Your setup is the same as mine, and there is no reason to have the two rear table parts permanently covered as well as the front table. I use an appropiately sized strip of 1/4" ply not permannetly attached when the fence must be placed in either of the rearmost positions. When all the way back, it is only for ripping operations and the arm still does not need to be raised and lowered if the standard kerfs are cut in the front table. If in the middle position for ripping, the same applies. If in the middle position for cross cutting or mitering, the blade is still behind the fence (unless using a tall fence) and and no raising/lowering is required for this either.
The standard kerfs include a 90 degree crosscut, right 45 degree miter, (optional) left 45 degree miter, 45 degree bevel (requires lowering/raising arm), inrip arc and trough, and outrip arc and trough. The only operation that requires an arm height adjustment is a bevel cut or some operation using other than the standard 10" blade, such as a dado stack, sanding drum/disc, drill chuck, rotary surface planer, etc.
Here's a link showing the standard kerf:
<
http://www.winterburn.net/doug/pictures/woodworking/R0010248.JPG
-Doug
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Doug Winterburn wrote:

Hmm. I prefer the rear parts covered; all parts of the table with the same height. Don't know what the big deal is about raising and lowering the arm. It just takes a couple of turns of the crank.
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On Wed, 11 Aug 2004 05:14:40 +0000, George E. Cawthon wrote:

Well, the OP was saying what a pain in the tookas it was to raise and lower the arm every time he had to change the arm for mitering, and I thought I'd show him how raising/lowering the arm was unneceessary with a properly set up saw. Covering just the front part of the table is standard procedure in the three books I have on RAS setup and use, and it has worked well for me for 35 years.
-Doug
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standard procedure in the three books I have on RAS setup and use, and it has worked well for me for 35 years.
If you use your RAS for shaping, moulding and delicate saw cuts you want the back board to be a bit lower and adjustable with respect to the front table.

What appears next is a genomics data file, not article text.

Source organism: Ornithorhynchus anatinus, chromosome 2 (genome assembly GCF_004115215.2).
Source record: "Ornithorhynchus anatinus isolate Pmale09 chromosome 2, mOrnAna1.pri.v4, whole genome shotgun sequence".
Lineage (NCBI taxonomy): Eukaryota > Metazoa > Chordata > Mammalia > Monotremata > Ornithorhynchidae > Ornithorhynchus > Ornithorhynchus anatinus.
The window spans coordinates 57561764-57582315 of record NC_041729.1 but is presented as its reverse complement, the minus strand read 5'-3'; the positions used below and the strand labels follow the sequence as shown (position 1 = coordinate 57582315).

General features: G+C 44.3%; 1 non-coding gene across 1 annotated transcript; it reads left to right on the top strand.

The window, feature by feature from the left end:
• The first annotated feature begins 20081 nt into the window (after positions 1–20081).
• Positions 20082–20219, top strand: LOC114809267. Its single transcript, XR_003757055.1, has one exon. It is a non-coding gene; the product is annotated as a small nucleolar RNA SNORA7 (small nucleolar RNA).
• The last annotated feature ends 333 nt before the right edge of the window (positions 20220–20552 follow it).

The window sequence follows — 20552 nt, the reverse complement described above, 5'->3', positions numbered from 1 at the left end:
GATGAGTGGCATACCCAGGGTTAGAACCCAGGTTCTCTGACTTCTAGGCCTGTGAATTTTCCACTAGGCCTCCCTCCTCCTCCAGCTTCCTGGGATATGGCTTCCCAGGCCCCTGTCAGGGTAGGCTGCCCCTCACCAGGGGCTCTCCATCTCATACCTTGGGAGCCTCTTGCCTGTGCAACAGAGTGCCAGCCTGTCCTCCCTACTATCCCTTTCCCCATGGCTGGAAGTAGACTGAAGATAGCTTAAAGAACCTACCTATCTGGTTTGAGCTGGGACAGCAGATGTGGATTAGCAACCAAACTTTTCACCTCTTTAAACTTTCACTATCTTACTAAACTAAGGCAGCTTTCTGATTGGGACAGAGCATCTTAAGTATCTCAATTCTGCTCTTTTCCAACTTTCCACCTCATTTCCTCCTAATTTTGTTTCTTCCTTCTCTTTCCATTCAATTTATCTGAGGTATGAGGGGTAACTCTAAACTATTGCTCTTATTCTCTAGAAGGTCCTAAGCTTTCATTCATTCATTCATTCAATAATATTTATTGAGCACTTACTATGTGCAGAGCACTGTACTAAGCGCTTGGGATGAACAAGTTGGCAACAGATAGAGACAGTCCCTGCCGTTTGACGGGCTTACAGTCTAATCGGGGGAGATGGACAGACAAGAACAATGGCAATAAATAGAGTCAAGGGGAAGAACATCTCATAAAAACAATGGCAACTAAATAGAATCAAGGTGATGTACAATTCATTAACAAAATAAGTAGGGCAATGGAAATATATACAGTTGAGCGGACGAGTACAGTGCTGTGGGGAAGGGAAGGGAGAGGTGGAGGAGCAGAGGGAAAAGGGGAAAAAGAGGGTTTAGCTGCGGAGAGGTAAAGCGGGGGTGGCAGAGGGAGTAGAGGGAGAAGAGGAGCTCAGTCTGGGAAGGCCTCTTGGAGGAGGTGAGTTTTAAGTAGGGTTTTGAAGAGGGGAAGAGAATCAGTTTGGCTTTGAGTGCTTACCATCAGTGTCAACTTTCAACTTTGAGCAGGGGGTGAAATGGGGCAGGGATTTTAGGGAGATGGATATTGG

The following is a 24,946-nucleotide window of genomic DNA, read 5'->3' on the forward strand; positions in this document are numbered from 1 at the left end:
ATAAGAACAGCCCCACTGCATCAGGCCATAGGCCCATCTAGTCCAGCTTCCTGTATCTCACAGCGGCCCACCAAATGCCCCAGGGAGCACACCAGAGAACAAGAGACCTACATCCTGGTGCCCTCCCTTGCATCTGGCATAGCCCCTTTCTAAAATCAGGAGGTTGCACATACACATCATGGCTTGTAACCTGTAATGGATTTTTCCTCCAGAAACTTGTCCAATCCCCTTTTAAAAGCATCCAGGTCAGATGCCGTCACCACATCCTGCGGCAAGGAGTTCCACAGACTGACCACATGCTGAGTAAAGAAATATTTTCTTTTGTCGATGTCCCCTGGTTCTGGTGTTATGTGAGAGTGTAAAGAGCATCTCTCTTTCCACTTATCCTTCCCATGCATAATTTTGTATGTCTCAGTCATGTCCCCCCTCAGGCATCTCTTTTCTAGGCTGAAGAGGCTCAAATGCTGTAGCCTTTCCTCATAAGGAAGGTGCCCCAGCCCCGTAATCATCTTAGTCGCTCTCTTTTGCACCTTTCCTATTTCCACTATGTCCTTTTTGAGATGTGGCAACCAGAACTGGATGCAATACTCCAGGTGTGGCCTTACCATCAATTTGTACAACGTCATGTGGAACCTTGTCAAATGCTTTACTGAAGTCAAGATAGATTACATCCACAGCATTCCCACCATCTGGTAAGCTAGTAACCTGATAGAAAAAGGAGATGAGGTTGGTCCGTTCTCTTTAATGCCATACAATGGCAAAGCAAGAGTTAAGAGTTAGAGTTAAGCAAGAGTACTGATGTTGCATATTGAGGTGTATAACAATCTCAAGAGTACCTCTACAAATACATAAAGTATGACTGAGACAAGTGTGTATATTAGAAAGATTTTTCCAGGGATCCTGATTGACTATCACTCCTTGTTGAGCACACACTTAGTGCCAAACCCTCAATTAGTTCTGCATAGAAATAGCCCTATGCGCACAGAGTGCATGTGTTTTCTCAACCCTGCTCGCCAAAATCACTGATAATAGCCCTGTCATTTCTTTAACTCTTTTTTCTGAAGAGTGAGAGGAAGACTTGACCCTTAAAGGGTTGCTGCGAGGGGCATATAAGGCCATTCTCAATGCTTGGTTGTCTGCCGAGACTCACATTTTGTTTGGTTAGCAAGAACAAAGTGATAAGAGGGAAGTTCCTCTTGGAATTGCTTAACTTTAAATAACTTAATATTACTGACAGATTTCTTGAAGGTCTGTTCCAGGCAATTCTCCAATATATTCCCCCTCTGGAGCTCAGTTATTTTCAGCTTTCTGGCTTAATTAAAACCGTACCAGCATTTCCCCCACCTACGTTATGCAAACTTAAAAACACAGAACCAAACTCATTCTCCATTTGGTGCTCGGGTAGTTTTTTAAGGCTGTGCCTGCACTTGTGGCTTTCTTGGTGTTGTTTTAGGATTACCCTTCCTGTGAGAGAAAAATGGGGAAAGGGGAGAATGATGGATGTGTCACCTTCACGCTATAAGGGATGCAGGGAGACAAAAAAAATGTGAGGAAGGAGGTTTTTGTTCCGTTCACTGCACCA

Doug what 3 books do you refer to? Kunkel, Eakes and ????
--
Rumpty

Radial Arm Saw Forum: http://forums.delphiforums.com/woodbutcher/start
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Doug Winterburn wrote:

I'm curious, what are the three books that you have. The ones I know are Mr. Sawdust, Jon Eakes, and one from Sears. Have I missed one?

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--John
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J. Clarke wrote:

I was going to order the Jon Eakes book until I found the order page on the website wasn't secure. I emailed them about it and have gotten no reply yet. Oh, well.
I don't order things on the internet unless they're on secure servers.
--
Mortimer Schnerd, RN

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On Wed, 11 Aug 2004 17:24:38 +0000, Mortimer Schnerd, RN wrote:

The three I have are the Sears Power Tool Know how for the RAS, the Eakes RAS book and a DeWalt RAS book by Howard Silken. The Mr Sawdust book is on my list.
-Doug
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Doug,
The Silken book is the one I forgot. I've read it but don't own a copy, it's good. The Mr. Sawdust book by Walley Kunkel is the best IMO for shaping, irregular shaping and moulding operations on the RAS. The Eakes book is a great book for set up and alignment of most makes RAS's.
--
Rumpty

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On Wed, 11 Aug 2004 06:04:31 -0700, Doug Winterburn

And if you'd bought a Sawsmith those 35 years ago, all you'd have to do is flip up the table-locking handles, slide the table (and its attached fence) forward, swing the arm, push the table back, and flip down the handles.
Still love my good ol' 1964 Sawsmith!
--John W. Wells
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Doug Winterburn wrote:

You're right, you're just answering the op's question, I didn't intend to criticize. I should have put my comment under the OP's comment. I raise and lower my saw blade all the time-- to change the blade, to swing the arm left or right, to swing the saw blade from cross to rip, to cut less than full depth, and some others. I just can't see the problem that the OP has--raising and lower the blade of my table saw is as much a problem. You go, crank crank (in about the same time as it takes to read it), and the saw is up or down.